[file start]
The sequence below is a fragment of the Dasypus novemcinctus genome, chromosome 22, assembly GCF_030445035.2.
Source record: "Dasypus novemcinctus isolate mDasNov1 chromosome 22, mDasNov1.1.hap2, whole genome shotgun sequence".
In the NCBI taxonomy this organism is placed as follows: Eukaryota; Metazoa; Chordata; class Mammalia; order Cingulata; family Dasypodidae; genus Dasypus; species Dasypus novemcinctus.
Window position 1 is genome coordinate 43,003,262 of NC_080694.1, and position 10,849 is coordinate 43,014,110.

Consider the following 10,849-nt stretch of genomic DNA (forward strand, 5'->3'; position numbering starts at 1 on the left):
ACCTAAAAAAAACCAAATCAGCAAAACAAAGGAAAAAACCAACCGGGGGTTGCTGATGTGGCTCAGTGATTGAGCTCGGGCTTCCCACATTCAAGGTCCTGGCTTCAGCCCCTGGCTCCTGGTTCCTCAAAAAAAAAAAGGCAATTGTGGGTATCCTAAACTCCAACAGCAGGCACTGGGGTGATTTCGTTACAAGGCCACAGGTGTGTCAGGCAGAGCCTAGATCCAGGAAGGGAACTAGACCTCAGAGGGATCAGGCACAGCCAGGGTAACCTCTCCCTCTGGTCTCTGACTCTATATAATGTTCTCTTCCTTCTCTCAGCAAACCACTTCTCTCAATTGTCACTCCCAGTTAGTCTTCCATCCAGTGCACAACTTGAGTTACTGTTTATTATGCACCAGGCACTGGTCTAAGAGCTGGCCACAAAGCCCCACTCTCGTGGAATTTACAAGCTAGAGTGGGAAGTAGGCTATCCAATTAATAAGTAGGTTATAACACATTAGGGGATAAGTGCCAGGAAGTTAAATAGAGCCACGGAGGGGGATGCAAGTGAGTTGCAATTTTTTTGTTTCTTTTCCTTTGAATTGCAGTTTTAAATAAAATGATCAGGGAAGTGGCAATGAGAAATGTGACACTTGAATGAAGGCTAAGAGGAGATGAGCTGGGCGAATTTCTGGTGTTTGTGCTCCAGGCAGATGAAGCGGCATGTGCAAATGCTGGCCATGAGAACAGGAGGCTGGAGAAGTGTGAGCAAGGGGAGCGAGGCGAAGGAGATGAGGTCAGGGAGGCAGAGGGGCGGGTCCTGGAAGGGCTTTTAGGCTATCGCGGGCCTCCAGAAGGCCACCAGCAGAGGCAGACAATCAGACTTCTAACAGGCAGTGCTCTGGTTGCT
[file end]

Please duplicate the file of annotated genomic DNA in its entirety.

The sequence below is a fragment of the Dasypus novemcinctus genome, chromosome 22, assembly GCF_030445035.2.
Source record: "Dasypus novemcinctus isolate mDasNov1 chromosome 22, mDasNov1.1.hap2, whole genome shotgun sequence".
In the NCBI taxonomy this organism is placed as follows: Eukaryota; Metazoa; Chordata; class Mammalia; order Cingulata; family Dasypodidae; genus Dasypus; species Dasypus novemcinctus.
Window position 1 is genome coordinate 43,003,262 of NC_080694.1, and position 10,849 is coordinate 43,014,110.

Consider the following 10,849-nt stretch of genomic DNA (forward strand, 5'->3'; position numbering starts at 1 on the left):
ACCTAAAAAAAACCAAATCAGCAAAACAAAGGAAAAAACCAACCGGGGGTTGCTGATGTGGCTCAGTGATTGAGCTCGGGCTTCCCACATTCAAGGTCCTGGCTTCAGCCCCTGGCTCCTGGTTCCTCAAAAAAAAAAAGGCAATTGTGGGTATCCTAAACTCCAACAGCAGGCACTGGGGTGATTTCGTTACAAGGCCACAGGTGTGTCAGGCAGAGCCTAGATCCAGGAAGGGAACTAGACCTCAGAGGGATCAGGCACAGCCAGGGTAACCTCTCCCTCTGGTCTCTGACTCTATATAATGTTCTCTTCCTTCTCTCAGCAAACCACTTCTCTCAATTGTCACTCCCAGTTAGTCTTCCATCCAGTGCACAACTTGAGTTACTGTTTATTATGCACCAGGCACTGGTCTAAGAGCTGGCCACAAAGCCCCACTCTCGTGGAATTTACAAGCTAGAGTGGGAAGTAGGCTATCCAATTAATAAGTAGGTTATAACACATTAGGGGATAAGTGCCAGGAAGTTAAATAGAGCCACGGAGGGGGATGCAAGTGAGTTGCAATTTTTTTGTTTCTTTTCCTTTGAATTGCAGTTTTAAATAAAATGATCAGGGAAGTGGCAATGAGAAATGTGACACTTGAATGAAGGCTAAGAGGAGATGAGCTGGGCGAATTTCTGGTGTTTGTGCTCCAGGCAGATGAAGCGGCATGTGCAAATGCTGGCCATGAGAACAGGAGGCTGGAGAAGTGTGAGCAAGGGGAGCGAGGCGAAGGAGATGAGGTCAGGGAGGCAGAGGGGCGGGTCCTGGAAGGGCTTTTAGGCTATCGCGGGCCTCCAGAAGGCCACCAGCAGAGGCAGACAATCAGACTTCTAACAGGCAGTGCTCTGGTTGCT